17 reviews
"The staff and doctors here, are top shelf Physician and nurses."
"Prices for basic services that were beyond absurd."
"Wonderful experience, excellent job team!"
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Yevgeniya Rabovsky's profile photo
Yevgeniya Rabovsky
a week ago
My mother fractured her pelvis at the age of 89. She was hospitalized in the ER and then moved into the main building, floor ten room 33. The staff and nurses took great care of her they were at her every beck and call. I am so very greatful for their care. Wonderful experience, excellent job team! Thank you very much, I really appreciate it.
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Gerald Young
a week ago
when i was admitted to this hospital under major pain, it really seemed as if it was a burden on the nurses on 14b they treated me very unprofessionally. I have notes from the best place i know of in the jen center green team. thanx 2 the people in the jen center green team i lett the unprofessional stuff on the 14th floor go. from check in @ the jen center to the lab to trina to dr ramani to michelle mathews. you guys make brigham and womens shine.however the nurses on the 14th floor need a education on how to treat patients and have a better bedside manner.
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Brien Durkee
4 months ago
The medical services provided here are amazing. Such a diverse group of doctors in one place, collaberating to work on such complex issues as Cancer. Great Job from the Nurses on up to the Doctors.
Raymond Bullock, Sr.'s profile photo
Raymond Bullock, Sr.
6 months ago
I've been a patient of BWH for many years and they have always given me the very best care I wouldn't go to any other hospital for my care at all.
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Warren Currier
a week ago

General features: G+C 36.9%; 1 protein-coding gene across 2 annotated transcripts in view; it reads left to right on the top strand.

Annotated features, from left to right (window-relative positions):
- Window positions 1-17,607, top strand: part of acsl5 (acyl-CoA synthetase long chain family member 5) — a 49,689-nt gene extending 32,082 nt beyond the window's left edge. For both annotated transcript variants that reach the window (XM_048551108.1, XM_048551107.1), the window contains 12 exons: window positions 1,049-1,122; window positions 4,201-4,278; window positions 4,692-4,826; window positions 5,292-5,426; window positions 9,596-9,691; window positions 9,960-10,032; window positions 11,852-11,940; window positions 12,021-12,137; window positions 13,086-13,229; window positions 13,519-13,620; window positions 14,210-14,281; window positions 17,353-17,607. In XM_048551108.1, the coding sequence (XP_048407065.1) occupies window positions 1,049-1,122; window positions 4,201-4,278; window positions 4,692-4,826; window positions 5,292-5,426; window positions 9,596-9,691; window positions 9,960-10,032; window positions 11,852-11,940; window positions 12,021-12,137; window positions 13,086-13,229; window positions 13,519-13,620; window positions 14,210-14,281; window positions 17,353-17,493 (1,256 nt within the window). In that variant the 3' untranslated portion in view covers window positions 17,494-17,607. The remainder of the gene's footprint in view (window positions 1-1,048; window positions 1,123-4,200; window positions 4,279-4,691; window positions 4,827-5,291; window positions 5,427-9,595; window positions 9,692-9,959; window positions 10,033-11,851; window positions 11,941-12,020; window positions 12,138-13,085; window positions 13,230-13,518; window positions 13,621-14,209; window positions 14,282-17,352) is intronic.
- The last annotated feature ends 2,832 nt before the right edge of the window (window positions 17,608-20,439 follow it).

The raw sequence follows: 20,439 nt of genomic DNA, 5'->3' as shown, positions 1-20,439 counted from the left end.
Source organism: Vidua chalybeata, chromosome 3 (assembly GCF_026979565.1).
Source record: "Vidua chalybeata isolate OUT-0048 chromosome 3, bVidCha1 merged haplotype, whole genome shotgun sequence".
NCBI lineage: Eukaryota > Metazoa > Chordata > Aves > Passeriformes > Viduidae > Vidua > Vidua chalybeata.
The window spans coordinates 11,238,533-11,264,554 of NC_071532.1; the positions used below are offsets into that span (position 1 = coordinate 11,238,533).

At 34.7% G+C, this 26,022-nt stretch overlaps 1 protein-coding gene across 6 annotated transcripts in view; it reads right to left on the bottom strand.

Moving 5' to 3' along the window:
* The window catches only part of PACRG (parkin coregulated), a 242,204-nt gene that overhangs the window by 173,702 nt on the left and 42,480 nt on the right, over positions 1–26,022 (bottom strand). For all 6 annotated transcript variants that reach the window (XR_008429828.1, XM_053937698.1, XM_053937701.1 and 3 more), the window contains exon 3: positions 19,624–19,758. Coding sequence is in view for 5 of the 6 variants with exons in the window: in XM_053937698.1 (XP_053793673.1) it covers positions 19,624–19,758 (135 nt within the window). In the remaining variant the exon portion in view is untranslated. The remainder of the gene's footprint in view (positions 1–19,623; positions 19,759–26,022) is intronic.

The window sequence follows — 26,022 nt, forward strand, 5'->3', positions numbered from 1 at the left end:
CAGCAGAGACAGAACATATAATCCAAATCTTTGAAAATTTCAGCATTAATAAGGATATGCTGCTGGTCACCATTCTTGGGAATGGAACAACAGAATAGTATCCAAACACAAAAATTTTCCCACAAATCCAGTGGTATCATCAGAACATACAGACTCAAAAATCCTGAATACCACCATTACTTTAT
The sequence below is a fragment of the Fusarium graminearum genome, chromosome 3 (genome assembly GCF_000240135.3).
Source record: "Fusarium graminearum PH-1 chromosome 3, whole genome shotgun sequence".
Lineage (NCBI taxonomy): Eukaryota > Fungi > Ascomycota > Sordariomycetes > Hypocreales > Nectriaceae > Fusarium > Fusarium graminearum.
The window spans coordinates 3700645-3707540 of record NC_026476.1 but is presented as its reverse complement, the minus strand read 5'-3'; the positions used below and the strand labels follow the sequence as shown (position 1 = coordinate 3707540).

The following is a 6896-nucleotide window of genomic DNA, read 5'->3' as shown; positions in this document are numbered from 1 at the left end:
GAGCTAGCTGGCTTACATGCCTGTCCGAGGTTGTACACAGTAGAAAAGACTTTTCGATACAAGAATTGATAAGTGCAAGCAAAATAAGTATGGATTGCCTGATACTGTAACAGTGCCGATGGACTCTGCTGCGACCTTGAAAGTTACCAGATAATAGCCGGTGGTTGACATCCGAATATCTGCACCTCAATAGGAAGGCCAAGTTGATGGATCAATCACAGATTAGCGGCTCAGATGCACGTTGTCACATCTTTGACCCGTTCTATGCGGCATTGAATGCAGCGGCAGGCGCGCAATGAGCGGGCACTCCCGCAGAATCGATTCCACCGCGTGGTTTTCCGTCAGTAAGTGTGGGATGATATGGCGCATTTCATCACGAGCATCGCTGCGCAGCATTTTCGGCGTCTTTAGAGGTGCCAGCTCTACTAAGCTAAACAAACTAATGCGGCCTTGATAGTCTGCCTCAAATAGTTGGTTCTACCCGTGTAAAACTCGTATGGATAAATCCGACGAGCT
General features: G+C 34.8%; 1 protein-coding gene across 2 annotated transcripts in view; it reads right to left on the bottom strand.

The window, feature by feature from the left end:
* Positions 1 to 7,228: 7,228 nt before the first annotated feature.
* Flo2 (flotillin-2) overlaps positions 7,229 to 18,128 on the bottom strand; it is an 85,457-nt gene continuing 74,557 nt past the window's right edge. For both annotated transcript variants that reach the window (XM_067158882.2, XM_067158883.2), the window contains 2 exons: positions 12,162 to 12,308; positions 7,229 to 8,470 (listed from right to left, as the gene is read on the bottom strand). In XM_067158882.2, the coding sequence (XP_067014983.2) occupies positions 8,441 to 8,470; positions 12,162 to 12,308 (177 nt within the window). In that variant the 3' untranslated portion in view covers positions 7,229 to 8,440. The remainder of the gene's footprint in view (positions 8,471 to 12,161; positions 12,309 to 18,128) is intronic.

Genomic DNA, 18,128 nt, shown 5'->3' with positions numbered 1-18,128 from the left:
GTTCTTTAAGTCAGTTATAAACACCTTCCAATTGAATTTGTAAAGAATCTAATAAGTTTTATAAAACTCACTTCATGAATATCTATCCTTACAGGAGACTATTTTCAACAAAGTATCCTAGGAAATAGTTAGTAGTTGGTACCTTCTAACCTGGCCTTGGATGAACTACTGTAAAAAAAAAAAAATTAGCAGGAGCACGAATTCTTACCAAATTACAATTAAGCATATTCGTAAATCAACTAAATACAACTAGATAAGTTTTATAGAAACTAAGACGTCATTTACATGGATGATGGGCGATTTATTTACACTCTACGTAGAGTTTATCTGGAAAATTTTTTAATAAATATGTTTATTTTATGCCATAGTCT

1/4/2017 I smashed the back of my head onto the roadway at 6:30 AM a few days ago when I slipped flat-out from six-foot-four straight down, skull to pavement, under a little thin patch of ice, under a light dusting of snow. I probably should have gone to an Emergency Department right away, but no, tough guy as I am I found my truck and drove. Later, thoroughly and clearly warned that I may have internal bleeding (in my head!) I waited a few days and went to my primary care physician instead. That was yesterday, Tuesday. After a complete check-up it was determined that I need a head CT and a neck CT and I need to see a concussion specialist ASAP. Considering I could be bleeding inside my skull I figured that getting some imagery stat was the most important thing. Partially slurred speech, increasing dizziness, slower motor skills, a spinning room combined with a statement that I was 45 years older than my wife, were not indications that seeing a confusion specialist was the top priority. No. To see if my brain was bleeding seemed to be the best call. So what happened next? The schedulers at my PCP asked me if I had EATEN! I said, "Yes, I ate some food one hour ago". Actually I had forced myself to eat some cold meat and potato as I sat in my truck before I came in for this appointment. Then they told me that they cannot let me proceed as protocol states the pt cannot eat for at least two hours prior to the CT. I call my wife, a physician, on my cell as I stood there with people in the line behind me and I addressed my wife as 'doctor'. I told her of the situation and she said that they're wrong and that the stomach has nothing to do with whether or not there is bleeding in the brain. "The objective is to see if you have bleeding inside your head! Whether you ate or did not eat has NOTHING to be with finding out whether or not your brain is bleeding" I am likely mis-quoting but I was pissed. They heard one side of the conversation and yet there was no positive action taken. "The rules are the rules" was their posture. Pissed and pushing I was then put on the schedule for this morning at 11AM, one more day later. But if my brain is bleeding from a fall last Friday and I'm trying to get in for a CT on Monday would it not make sense for someone to get me in ASAP? Why is it taking until Wednesday? I'm upset and not feeling well. The dizziness has increased. I say things that are not clear. To recall things properly takes more effort and seems confused when presented. Writing this without spellchecker function would look much different. Writing here is taken a very long time and taken much effort. I fell on the ice-- not BWH. I get that. But as a group of physicians I feel my care should have been taken more seriously. I am going to call my insurance provider and drop BWH today. After I hit POST here I will write to the doctor and state the same. I am sorry but I cannot continue with such a broken system that allows this to happen. I should have been seen asap by the CT people! It takes 40-60 minutes to get there. I need a CT scan for my health. One person in the office told me, "We need to make sure we're going to be reimbursed by the insurance company before we send you for CT, administer any further services. That is not medicine. That's running a business showing concern toward efficiency.